On today's edition of News That Will Make Your Heart Smile, we'd like to share the story of how Alan Joyce, the CEO of Australian airline Qantas, made one little boy's heart soar.
Alex Jacquot is a 10-year-old boy, wrote to Joyce to ask for advice on operating his "airline,"Oceania Express."
"I have already started some stuff like what types of planes I'll need, flight numbers, catering and more," Jacquot wrote in part.
He added that and he chose to name himself and his co-founder CEOs. Additionally, he sought advice on hiring a chief financial officer, head of maintenance, head of onboard services and head of legal.
He also asked the CEO for advice on how to ensure that passengers sleep comfortably on a 25-hour flight from Sydney to London.
"Seeing as it is the school holidays, I have more time to work," he wrote. "But I don't have anything to do (that I can think of). Do you have any ideas of what I can do?"
Jacquot received a swift response from Joyce himself, which Qantas shared to its official Twitter account.
"Our competitors don't normally ask us for advice, but when an airline leader reached out, we couldn't ignore it," the company wrote. "Naturally, there was only one way to respond: CEO to CEO."
Our competitors don't normally ask us for advice, but when an airline leader reached out, we couldn't ignore it. Na… https://t.co/Q8TTULi8Bu— Qantas (@Qantas) 1552269546.0
In his own letter, Joyce wrote that he doesn't typically provide advice to his competitors, but that he remembers when he "too was a young boy who was so curious about flight and all its possibilities."
"My number one tip for starting an airlines id to put safety front and center," Joyce wrote. "And do everything you can to make travel as comfortable and affordable as possible for your passengers."
He then invited Jacqout to a private meeting to "compare notes on what it's like to run an airline."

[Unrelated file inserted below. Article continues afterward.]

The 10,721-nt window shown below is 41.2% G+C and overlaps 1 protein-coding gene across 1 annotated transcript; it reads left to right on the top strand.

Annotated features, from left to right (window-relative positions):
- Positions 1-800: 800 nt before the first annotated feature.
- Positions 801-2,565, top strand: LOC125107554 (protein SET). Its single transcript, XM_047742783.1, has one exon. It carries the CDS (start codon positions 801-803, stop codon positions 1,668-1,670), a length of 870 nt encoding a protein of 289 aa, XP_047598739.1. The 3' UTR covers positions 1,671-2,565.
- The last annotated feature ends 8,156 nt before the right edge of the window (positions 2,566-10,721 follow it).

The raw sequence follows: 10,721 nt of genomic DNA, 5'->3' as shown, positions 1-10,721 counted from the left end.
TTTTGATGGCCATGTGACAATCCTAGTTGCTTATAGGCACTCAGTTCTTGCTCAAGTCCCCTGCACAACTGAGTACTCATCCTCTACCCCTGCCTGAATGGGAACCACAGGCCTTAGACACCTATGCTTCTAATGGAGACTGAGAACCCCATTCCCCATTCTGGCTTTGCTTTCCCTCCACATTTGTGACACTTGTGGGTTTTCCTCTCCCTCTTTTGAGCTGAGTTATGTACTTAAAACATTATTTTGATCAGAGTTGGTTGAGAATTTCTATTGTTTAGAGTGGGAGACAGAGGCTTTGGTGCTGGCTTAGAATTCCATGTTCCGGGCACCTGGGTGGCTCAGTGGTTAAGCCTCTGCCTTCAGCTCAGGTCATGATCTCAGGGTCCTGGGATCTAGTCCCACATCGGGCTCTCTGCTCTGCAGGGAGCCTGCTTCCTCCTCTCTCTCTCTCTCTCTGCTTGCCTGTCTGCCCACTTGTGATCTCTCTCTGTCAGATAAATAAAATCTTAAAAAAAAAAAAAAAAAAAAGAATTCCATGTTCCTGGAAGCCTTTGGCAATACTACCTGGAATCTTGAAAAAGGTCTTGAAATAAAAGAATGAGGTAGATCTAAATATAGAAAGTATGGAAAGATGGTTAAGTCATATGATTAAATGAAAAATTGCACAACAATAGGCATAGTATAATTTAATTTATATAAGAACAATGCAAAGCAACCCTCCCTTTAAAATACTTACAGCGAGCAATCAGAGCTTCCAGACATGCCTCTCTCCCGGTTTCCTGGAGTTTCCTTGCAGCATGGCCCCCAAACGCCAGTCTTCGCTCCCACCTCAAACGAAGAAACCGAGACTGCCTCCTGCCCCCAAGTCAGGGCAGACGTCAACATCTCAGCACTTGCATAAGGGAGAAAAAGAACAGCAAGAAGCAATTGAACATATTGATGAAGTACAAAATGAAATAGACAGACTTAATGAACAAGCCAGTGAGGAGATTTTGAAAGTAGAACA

"I would like to invite you to a Project Sunrise meeting between myself, as the CEO of Australia's oldest airline, and you, as the CEO of Australia's newest airline," Joyce replied. "And I'd like to offer you a tour of our Operations Centre (where we keep an eye on every Qantas flight, wherever they are in the world."
The letters soon went viral and Qantas earned significant praise for taking a young boy and his dream of flying seriously.
Corporate Australia taking our young people seriously! I love it! Investing in the future....Can't wait to book a t… https://t.co/6ORfbqj9li— Jane Artup (@Jane Artup) 1552276373.0
@Qantas As a former Qantas employee, I could not be more proud than I am right now to be affiliated with a company… https://t.co/ffv9v8i6Rh— ⚓Heather Forrester⚓ (@⚓Heather Forrester⚓) 1552271162.0
Hats off to Alan Joyce & @Qantas What an opportunity for Alex and all those Oceania Airline employees. I hope we se… https://t.co/VA2hhopvqI— Justin Hill (@Justin Hill) 1552273696.0
This is how business persons should respond to young fans. And if you haven't flown Qantas, you're missing out o… https://t.co/bLZYX6Neni— Vic.castillo23 (@Vic.castillo23) 1552274844.0
@Qantas Seeing it posted on social media does make this more of a marketing exercise, but can’t fault it if the end… https://t.co/JBtkWcLyKG— Jason Bowman (@Jason Bowman) 1552273636.0
Investment professional Paola Rojas summed things up rather well:
This just melted my heart 😍Dreams have to be encouraged! Kudos to @Qantas for this, it's pure gold. You don't get f… https://t.co/nmlOEkurhA— Paola Rojas (@Paola Rojas) 1552271857.0
...you have no experience, you are too young/old, etc. The force is strong in this one... And his parents are surel… https://t.co/zLu2FBSj7v— Paola Rojas (@Paola Rojas) 1552271857.0
I remember when I was a kid and I dreamed of Australia and being an entrepreneur. I "hired" my younger brother and… https://t.co/i67B6zo1MR— Paola Rojas (@Paola Rojas) 1552271858.0
Jacquot, as you can imagine, was ecstatic, telling Brisbane-based radio station 4BC:
"I ripped open the envelope and I quickly read it and I was so excited, I was running around the house for ten minutes. I can't believe it."
We want to know how that meeting goes! Fly high, little one.